Marching into the desert with poisoned water is not great. Vomiting and diarrhea just dehydrate you faster, forcing you to drink more befouled water. And yet what choice do you have? You’ll definitely die without it. This is the crucible that shapes the Holy War into the fanatical army that follows Kellhus in the end. This makes brothers out them all.
And more references to the Nail of Heaven. Really want to know what this is and why it’s in a stationary position over the North Pole. There is one reference in the Great Ordeal to it arriving three years ahead of the Inchoroi crashing onto the planet. Is it a satellite? How’d they get it in a stationary position? In real world physics, a satellite can only be in a Geo-stationary orbit over the equator.
Good for Proyas. He is, mostly, a good man, but one forced to do some bad things by politics and his faith.
Then we see Kellhus using this to his advantage, making all these promises about salvation, saying how they will be better than others, flattering their egos and making them more and more fanatical about him.
You can always count on Conphas not to buy Kellhus’s BS.
Losing only 1/3 of their fighting strength after two major battles and the march across the desert in impressive. Of course, the full numbers of the Holy War have lost far more with the death of the camp followers.
More powerful imagery from Bakker on the sandstorm attacking the Holy War. “A new calligraphy of dunes was scrawled about them.”
Love the imagery of the footmen kicking their lords dead horses. I would be pissed, too. Horses need more water a day than a human. Those men had friends that had died because those horses were watered. Bakker always keeps the human in his text.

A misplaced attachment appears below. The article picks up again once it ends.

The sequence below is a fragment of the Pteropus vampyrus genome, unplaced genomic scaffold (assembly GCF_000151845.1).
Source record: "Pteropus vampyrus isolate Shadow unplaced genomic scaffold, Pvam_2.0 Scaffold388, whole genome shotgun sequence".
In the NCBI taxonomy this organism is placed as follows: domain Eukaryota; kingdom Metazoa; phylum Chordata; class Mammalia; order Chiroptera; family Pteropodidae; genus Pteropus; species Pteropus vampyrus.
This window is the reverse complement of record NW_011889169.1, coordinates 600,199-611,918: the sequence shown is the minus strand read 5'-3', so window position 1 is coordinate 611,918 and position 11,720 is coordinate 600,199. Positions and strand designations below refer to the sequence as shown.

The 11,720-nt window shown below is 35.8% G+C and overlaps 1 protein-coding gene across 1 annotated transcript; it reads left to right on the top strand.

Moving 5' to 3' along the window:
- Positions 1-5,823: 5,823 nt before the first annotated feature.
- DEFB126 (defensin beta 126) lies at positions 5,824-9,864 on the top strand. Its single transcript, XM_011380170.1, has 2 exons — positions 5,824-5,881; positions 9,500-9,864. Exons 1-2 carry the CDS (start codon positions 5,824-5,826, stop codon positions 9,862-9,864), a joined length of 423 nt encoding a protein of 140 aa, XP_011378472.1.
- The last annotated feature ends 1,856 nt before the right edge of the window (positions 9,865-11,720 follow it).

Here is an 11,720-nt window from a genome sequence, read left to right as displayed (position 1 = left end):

The horror of the march only mounts. The dehydration, the death. Without shelter from the sun, they’re loosing even more now, baked. Thousands are dying instead of hundreds. They stop thinking, just marching. They’ve truly become animals know, the intellect vanished. Not even Kellhus is speaking. “Gone was the voice of the Warrior-Prophet.” Even bonds of love and family break now.
And, of course, the return of Bakker’s favorite phrase (or a variant): “But only death would come swirling down.
Esmenet finds the sight of Kellhus carrying Serwë triumphant because he is the only one left caring about anyone. As we see in the preceding paragraphs, husbands aren’t helping their wives, and men are abandoning their brothers. It’s all about saving yourself now. The animal has wholly taken over them, but he’s still carrying someone. To Esmenet, it’s an act of love.
A shame Kellhus is doing it for his plans. He needs Serwë. He knows the Circumfix is coming. He needs to have a wife to be killed as part of his test. And he can’t afford for that wife to be Esmenet. He’s saving Serwë’s life now to sacrifice her later.
Javreh come from the Sranc Pits. That sounds interesting. Are the Ainoni capturing Sranc or are the Javreh purchased from slavers that operate on the frontier. There’s a lot of weird stuff with the Ainoni, like the mysterious Chanv.